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Root Bridge Election in Spanning Tree Protocol

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Redundant links are used to provide a backup path when one link goes down but a Redundant link can sometimes cause switching loops. The main purpose of Spanning Tree Protocol (STP) is to ensure that you do not create loops when you have redundant paths in your network. 

Spanning Tree Protocol (STP) – 
As IEEE STP is used to make a loop-free network by monitoring the network to track all the links and shut down the redundant ones. These are some important terms related to Spanning Tree Protocol: 


  • Bridge Priority Data Unit (BPDU) – It contains the Bridge ID, Sender’s Bridge ID, Cost to the Root Bridge, Timer values on Root Bridge. All switches exchange BPDU in order to elect root bridge. The switch with the lowest Bridge ID become the root bridge.
  • Bridge ID – It is an 8-byte field that is a combination of bridge priority (2 bytes) and Base Mac address (6 bytes) of a device. If there is a tie on bridge priority then the Base Mac address is considered.
  • Bridge Priority – It is a priority, which is assigned to every switch, 32768 by default.
  • Root Bridge – The root bridge is the bridge with the lowest Bridge ID. All the decisions like which ports are the root ports (the port with the best path to the root bridge) are made from the perspective of the root bridge.
  • Path cost – A switch may encounter one or more switches in the path to the root bridge. All the paths are analyzed and the path with the lowest cost will be selected. 
SpeedLink Cost
10 Mbps100
100 Mbps19
1 Gbps4
10 Gbps2

Designated port – The port which sends the best BPDU i.e ports on the root bridge will be in a forwarding state. 
Root port – The port which receives the best BPDU on a non-root bridge. Criteria for selecting root port: 

  1. Lowest path cost to reach the root bridge
  2. Lowest sender bridge ID
  3. Lowest sender port ID

(Port priority + Port number) – Port priority is by default 128 and port number is the switch interface number. 

Election procedure – 
All the switches in the network declare themselves root bridges and start exchanging their own BPDU. The BPDU with the lowest bridge ID is considered as superior. Now the switch receiving the superior BPDU makes changes in its own BPDU and carries forward to its neighbours. It changes the value of root Bridge ID with its superior BPDU bridge ID. This process goes on until all the switches are satisfied with which bridge has the lowest bridge ID and hence that switch will be declared as the root bridge.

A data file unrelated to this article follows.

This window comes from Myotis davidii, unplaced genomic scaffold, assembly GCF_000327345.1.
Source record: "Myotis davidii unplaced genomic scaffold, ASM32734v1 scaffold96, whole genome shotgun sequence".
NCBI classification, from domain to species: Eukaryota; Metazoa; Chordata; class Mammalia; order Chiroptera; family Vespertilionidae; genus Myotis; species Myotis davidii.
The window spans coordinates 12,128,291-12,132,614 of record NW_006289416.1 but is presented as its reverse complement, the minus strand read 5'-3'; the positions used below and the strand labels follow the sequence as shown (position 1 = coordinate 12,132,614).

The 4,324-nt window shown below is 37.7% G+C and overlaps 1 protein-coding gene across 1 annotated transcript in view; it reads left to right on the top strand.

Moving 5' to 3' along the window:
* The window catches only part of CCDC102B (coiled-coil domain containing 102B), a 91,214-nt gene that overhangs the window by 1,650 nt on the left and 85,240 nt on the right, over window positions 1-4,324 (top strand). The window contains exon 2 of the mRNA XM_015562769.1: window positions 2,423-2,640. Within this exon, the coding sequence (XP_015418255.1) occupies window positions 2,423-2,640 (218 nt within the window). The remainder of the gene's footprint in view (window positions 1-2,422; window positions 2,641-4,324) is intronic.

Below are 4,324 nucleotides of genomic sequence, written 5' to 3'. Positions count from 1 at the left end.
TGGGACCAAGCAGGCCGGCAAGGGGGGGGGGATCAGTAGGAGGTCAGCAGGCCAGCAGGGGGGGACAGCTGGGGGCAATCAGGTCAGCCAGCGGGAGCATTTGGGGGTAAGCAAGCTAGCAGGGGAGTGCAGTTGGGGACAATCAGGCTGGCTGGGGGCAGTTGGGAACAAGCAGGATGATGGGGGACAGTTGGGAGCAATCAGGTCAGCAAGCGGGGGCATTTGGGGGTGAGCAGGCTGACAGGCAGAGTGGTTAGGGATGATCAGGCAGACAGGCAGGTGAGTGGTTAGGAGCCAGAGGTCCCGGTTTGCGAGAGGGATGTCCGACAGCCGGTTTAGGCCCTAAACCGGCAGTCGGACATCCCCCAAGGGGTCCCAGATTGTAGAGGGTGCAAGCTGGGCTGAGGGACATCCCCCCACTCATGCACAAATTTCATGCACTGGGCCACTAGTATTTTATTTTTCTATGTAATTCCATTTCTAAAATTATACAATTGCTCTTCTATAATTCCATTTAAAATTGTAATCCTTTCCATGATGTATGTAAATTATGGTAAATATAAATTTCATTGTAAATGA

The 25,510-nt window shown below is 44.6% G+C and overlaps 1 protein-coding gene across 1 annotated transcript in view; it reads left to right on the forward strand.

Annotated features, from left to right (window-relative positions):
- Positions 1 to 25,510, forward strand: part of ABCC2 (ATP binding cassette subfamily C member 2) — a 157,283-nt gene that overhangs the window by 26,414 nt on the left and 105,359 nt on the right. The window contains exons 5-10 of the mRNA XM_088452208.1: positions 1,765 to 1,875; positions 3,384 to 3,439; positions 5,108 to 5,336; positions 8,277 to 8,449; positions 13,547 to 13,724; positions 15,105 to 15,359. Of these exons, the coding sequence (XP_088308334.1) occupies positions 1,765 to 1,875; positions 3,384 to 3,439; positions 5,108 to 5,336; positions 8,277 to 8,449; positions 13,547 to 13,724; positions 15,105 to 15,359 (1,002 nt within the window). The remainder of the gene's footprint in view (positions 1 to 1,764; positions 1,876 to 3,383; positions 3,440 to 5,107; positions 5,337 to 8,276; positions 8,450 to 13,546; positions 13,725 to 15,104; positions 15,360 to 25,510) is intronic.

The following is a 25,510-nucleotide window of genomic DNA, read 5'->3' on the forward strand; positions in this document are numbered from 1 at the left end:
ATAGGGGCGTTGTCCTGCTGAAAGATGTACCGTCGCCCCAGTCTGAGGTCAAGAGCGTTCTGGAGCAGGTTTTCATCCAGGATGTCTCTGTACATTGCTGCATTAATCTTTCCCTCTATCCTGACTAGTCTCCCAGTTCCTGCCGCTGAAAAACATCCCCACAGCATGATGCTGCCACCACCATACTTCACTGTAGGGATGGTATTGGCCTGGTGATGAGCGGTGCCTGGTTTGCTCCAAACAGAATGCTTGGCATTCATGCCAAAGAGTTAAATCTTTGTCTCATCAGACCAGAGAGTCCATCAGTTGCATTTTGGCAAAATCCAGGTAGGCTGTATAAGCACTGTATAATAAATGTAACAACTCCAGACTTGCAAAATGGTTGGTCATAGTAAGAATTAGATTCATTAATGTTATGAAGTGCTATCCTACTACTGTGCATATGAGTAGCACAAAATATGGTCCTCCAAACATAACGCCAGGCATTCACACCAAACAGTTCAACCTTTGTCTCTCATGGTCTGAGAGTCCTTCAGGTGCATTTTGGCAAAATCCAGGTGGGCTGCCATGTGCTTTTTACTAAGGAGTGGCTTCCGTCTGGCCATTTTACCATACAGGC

Now according to the criteria, the root ports will be selected and then the port left will be in blocking mode. 

Example – 


Here is a small topology with three switches switch A (mac address-0000.0ACA7.A603), switch B(0030.F222.2794), and switch C(000A.41D5.7937) with all having default priority (32768). 

Root Bridge election – 
As all the switches have default priority therefore there is a tie on the basis of priority. Now, the switch with the lowest Mac address will become a root bridge. Here, switch A will become the root bridge as it has the lowest Mac address. Therefore, the ports of switch A will be in forwarding state i.e designated port. 


Root Ports Election – 
The root ports are selected on non-root bridges, i.e. switch B and switch C. Now, for instance, if switch C choose the path through switch B then the cost will be (4+4=8) but if it chooses the directly connected path to switch A then the cost will be 4, therefore, both switch B and switch C will choose the ports connected to switch A as their root ports. 

Now, the only thing left is to find which port will be in forwarding mode and blocking mode respectively. Now as the link between switch B and switch C has the same cost as the root bridge, therefore, the switch with the lowest bridge I’d be in forwarding mode therefore switch C port will be in forwarding mode and switch B port will be in block mode.

Last Updated : 16 Jun, 2022
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